Baldur's Gate 3: Difficulty Class, Explained (2024)

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  • Difficulty Classes And Task Standards

  • Difficulty Class Against Other Characters

  • How To Meet Or Beat Difficulty Classes

Making rolls on choice-based decisions gives a little flair of consequence and chaos in Baldur's Gate 3. When trying to persuade that enemy not to fight you or when you're trying to best that dwarf in a one-on-one arm-wrestling contest, you may notice that some of these situations are more difficult to resolve or achieve. That's where Difficulty Class comes in.

RELATED: Baldur's Gate 3: How To Free Shadowheart

Whether you're a Bard or a Fighter, the Difficulty Class of certain situations can humble you. The dice can humble you. Difficulty Class will determine your fate for the entirety of the game. But what determines a Difficulty Class, and what does the Difficulty Class mean for your beloved characters?

Difficulty Classes And Task Standards

The Difficulty Class (or DC) is a measurement of how easy or hard it is to solve a problem. If the DC is low, you have a higher chance of success; the opposite is true for high DCs.

In the Player's Handbook, there is a set table for understanding how easy or hard a DC truly is:

DC

Difficulty

Impossible To Fail

5

Very Easy

10

Easy

15

Medium

20

Hard

25

Very Hard

30

Nearly Impossible

If you're unsure of the DC of the problem you're facing, you can see that number displayed when you choose a dialogue option with [brackets] of which ability is being checked against the Difficulty Class. It sits at the top of the die image.

Meeting or exceeding that number means that you have succeeded. Rolling lower than the Difficulty Class score means you fail.

Difficulty Class Against Other Characters

Baldur's Gate 3: Difficulty Class, Explained (2)

Sometimes, the Difficulty Class is not a fixed number set by how hard the task is. Instead, it is calculated by an opposing stat or roll of another character - usually called a "roll-off." This is best seen demonstrated during Stealth rolls.

For example, when attempting to sneak past another character, you'll need to roll Stealth, but you'll be set against their Passive Perception (or a Perception roll if they're actively looking for you). Their Passive Perception, calculated by 10 + their Perception skill bonus (Wisdom), is the number your Stealth roll must beat to succeed.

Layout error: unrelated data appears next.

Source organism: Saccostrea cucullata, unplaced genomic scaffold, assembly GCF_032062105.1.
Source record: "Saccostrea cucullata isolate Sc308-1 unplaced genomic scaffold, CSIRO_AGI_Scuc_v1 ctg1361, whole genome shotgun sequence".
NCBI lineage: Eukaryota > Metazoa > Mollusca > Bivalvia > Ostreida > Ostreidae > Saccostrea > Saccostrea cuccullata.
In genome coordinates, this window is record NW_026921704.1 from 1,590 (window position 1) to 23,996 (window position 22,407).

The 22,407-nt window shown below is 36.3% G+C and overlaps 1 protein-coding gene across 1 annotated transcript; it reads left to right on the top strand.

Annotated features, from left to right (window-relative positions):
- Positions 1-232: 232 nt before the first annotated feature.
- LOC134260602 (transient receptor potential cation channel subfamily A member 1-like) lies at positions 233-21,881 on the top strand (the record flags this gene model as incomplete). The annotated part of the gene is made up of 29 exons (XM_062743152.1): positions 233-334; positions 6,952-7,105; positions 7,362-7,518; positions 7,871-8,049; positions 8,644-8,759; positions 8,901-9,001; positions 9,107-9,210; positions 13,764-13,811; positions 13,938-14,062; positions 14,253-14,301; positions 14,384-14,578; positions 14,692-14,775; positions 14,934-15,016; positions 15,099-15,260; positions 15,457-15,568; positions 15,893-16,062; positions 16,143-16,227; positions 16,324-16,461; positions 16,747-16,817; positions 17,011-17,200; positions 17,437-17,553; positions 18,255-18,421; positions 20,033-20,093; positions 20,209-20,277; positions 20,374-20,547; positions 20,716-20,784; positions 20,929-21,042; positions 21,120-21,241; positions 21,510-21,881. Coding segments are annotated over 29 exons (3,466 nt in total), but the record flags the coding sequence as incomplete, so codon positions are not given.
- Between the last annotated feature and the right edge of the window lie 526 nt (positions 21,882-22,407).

This means that there is great variability in what the DC can be. If you want to try calculating it, you can right-click on a character and Examine them. This will display their stats, and you can calculate your chance of success by spying on the opposing skill of your action.

How To Meet Or Beat Difficulty Classes

Baldur's Gate 3: Difficulty Class, Explained (3)

When calculating whether your die beats the Difficulty Class, you add the number of the die roll to any applicable bonuses (or penalties) you may have. The total sum of your die, bonuses, and penalties is the number that is matched against the Difficulty Class.

Again, if the total is the same or higher than the Difficulty Class, you succeed. If it is lower, you fail.

A good trick to reinforce that rolling the same amount as the Difficulty Class means success is by remembering the phrase: "Meets it beats it."

Baldur's Gate 3: Difficulty Class, Explained (4)

There are two exceptions to the rule of rolling higher or lower than the Difficulty Class:

  • If you roll a (Natural) 1, you automatically fail. No bonuses are applied.
  • If you roll a (Natural) 20, you automatically succeed, even if your bonuses don't help you meet the DC.

There are very, very few exceptions to Natural 1's and 20's in Baldur's Gate.

Baldur's Gate 3: Difficulty Class, Explained (5)

In any other case, if you're not sure if you can roll well against a Difficulty Class, you can check your bonuses by two methods:

  1. Hover your cursor over the bracketed dialogue tags for a condensed list of your bonuses and penalties.
  2. Click on the dialogue tag or roll of your choice and see the bonuses and penalties displayed at the bottom beneath the die.

These are all added to your final amount calculated against the Difficulty Class.

Baldur's Gate 3: Difficulty Class, Explained (6)

In the example pictured above, Astarion rolls a Sleight of Hand Check against a Difficulty Class of 15. He has several bonuses:

  • +3 Dexterity
  • +1 for drinking blood
  • +2 for Sleight of Hand Proficiency and another +2 for Expertise
  • +1d4 (1-4 potential) from a Guidance spell

This is a total potential of +9-12 in bonuses that will be added to his die when it stops rolling. To succeed his check, he must roll at least a six or higher.

If you have the potential to cast spells like Guidance to help your rolls, you may see a tag that states: "+Add Bonus." Click this to see your options of bonuses you can add freely to your roll.

NEXT: Baldur's Gate 3: How To Earn The Mark Of The Absolute

Baldur's Gate 3: Difficulty Class, Explained (2024)
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